I know this. I know my brain needs to be presented with novelty, with things it can’t handle in predictive text mode, if I want to come up with new thoughts, but I had forgotten that when you need the break the most, when you are the most desperate to Worth More Than Rubies by Grace Burrowesstick with the problem, that’s especially when you need to let go of it–really, really let go, not just worry about it while walking, while “giving it a break,” and while reading the manuscript from the beginning.

Geez, Grace.

Is there a place you get stuck despite all effort to the contrary? How do you get unstuck? My holiday novella, Worth More Than Rubies, goes on the sale in the web store later this month, but if you’d like an ARC, please email me at [email protected]. It’s never too early for a holiday happily ever after!

Change of Climate

I grew up in the semi-agricultural zone between a major university town and a historic village on its outskirts. I lived in a neighborhood–not a development–though only one side of our property was bordered by another house. The rest was woods, fields, or park.

I knew my neighbors. Mr. Smollett always drove too fast, his wife was an art teacher. The Shulers were a nice family, but they didn’t go to our church. German immigrants lived a few houses up from us, the dad working as a research engineer on campus. And these people knew me. I walked their dogs, I babysat their kids, I rambled across their yards without a second thought for whether I was “allowed” on their land.

Since the pandemic, the place where I live now has subtly morphed to be a little more like my first neighborhood. As I was putting out the morning ration of cat food the other day, my neighbor hailed me over to let me know there’s a young bear in the area.

Another neighbor paused while walking her dogs to catch me up on some memories her 98-year-old dad has of the house where I live. The girls from half a mile down the road  have been stopping by on their bikes to gush over a litter of kittens now calling my porch home. (Yes, those kittens WILL be fixed.)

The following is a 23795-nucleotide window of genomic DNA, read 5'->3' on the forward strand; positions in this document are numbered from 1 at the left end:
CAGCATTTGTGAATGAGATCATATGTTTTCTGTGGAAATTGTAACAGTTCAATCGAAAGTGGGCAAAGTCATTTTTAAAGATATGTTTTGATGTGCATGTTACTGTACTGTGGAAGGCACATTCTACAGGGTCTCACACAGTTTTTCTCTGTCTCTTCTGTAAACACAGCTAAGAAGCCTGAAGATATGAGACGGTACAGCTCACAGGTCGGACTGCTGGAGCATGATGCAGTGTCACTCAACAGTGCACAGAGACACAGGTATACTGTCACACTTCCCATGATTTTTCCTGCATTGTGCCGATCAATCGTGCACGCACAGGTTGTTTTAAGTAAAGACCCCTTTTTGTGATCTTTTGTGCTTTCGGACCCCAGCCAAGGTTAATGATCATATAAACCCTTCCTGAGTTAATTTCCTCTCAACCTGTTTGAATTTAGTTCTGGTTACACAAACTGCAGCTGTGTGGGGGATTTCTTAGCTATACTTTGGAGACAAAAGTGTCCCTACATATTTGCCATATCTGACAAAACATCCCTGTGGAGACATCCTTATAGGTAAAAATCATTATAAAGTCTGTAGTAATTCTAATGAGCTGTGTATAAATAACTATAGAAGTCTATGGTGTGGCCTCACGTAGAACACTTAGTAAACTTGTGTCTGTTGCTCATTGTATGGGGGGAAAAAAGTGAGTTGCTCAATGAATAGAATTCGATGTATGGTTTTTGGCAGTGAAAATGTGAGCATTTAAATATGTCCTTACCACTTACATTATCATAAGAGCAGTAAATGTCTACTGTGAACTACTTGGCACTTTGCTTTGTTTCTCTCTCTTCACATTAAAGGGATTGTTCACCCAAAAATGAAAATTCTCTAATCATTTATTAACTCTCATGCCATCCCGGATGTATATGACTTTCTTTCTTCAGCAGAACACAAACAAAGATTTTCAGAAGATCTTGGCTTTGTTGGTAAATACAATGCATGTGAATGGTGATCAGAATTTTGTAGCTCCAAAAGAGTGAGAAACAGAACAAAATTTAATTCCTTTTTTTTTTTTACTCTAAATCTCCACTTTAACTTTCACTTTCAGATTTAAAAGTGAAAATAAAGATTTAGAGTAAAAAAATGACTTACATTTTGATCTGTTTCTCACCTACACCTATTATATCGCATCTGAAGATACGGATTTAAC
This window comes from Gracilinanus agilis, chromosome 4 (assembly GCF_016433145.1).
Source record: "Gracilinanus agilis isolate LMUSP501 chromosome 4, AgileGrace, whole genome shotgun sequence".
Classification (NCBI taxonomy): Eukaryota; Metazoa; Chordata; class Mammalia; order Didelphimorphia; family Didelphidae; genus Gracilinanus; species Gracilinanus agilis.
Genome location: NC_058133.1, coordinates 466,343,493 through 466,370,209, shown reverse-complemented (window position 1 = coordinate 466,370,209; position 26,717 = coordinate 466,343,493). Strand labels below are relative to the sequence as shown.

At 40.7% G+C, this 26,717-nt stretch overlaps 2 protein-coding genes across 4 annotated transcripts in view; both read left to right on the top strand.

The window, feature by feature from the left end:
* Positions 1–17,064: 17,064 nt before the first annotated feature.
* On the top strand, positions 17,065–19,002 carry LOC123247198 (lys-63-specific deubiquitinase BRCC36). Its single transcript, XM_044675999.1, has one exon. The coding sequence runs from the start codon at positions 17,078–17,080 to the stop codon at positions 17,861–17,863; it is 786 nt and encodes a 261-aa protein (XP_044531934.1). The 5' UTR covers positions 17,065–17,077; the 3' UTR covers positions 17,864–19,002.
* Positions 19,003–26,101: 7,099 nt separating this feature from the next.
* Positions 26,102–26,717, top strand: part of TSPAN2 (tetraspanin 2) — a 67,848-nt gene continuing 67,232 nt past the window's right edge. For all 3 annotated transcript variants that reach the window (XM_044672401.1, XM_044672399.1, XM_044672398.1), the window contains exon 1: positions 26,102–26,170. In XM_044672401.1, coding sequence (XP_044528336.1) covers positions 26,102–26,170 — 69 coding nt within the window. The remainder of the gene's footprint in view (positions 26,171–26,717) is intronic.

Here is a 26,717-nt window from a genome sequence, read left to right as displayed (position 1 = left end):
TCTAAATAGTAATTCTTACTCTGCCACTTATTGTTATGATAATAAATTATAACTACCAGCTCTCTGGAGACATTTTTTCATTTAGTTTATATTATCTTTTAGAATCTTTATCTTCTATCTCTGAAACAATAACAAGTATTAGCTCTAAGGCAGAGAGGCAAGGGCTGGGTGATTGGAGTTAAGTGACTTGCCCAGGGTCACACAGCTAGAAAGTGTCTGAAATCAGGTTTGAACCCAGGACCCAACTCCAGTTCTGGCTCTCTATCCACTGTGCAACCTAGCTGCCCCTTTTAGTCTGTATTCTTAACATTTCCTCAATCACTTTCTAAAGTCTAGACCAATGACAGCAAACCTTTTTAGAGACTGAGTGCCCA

Part of me is a little twitchy to have children just showing up in my yard (“What if they get stung by a bee when I’m not here?!”), but another part of me, about eight years old, thinks that reaction is dumb. Kids should be rambling around on personal reconnaissance, exploring the world, and learning the environment to the extent they can safely do so.

I came across a good reason to push back against my hermit tendencies in this article by climate activist Bill McKibben, who is frequently asked, “Where should I move to be climate safe?” (If you want yet another sobering though ultimately hopeful read on humanity’s future, see his book, Falter.) Apparently nearly a third of Americans are considering moving, or have moved in the past two years, at least in part due to climate considerations.

McKibben’s prescription skips over the obvious (New England looks pretty good, right?) to state flatly that there is no safe place. New England has seen historic floods, historic air quality problems, historic heat waves… though there is one criterion that McKibben says it makes sense to maximize, that being social trust. Vermont, where he lives, is a state that enjoys very high levels of social trust. When the recent floods hit, people pulled together, hard.

Neighbors in Vermont, according to McKibben, neighbor. Public institutions fulfill their mandates reliably. The benefit of the doubt is still given, and kindness is always an available default. People show up for one another. McKibben’s point is that if we let the mess we’re in continue to divide us, we’re doomed, but there’s a way out of the trap that begins with backyard chats, shared appreciation for kittens, and gratuitous bear alerts.

If we can’t exactly love our neighbors, we can at least know them, and lend a hand when trouble strikes. Which leads me to ask, do you connect with your neighbors? How would you connect with them, if that was a priority?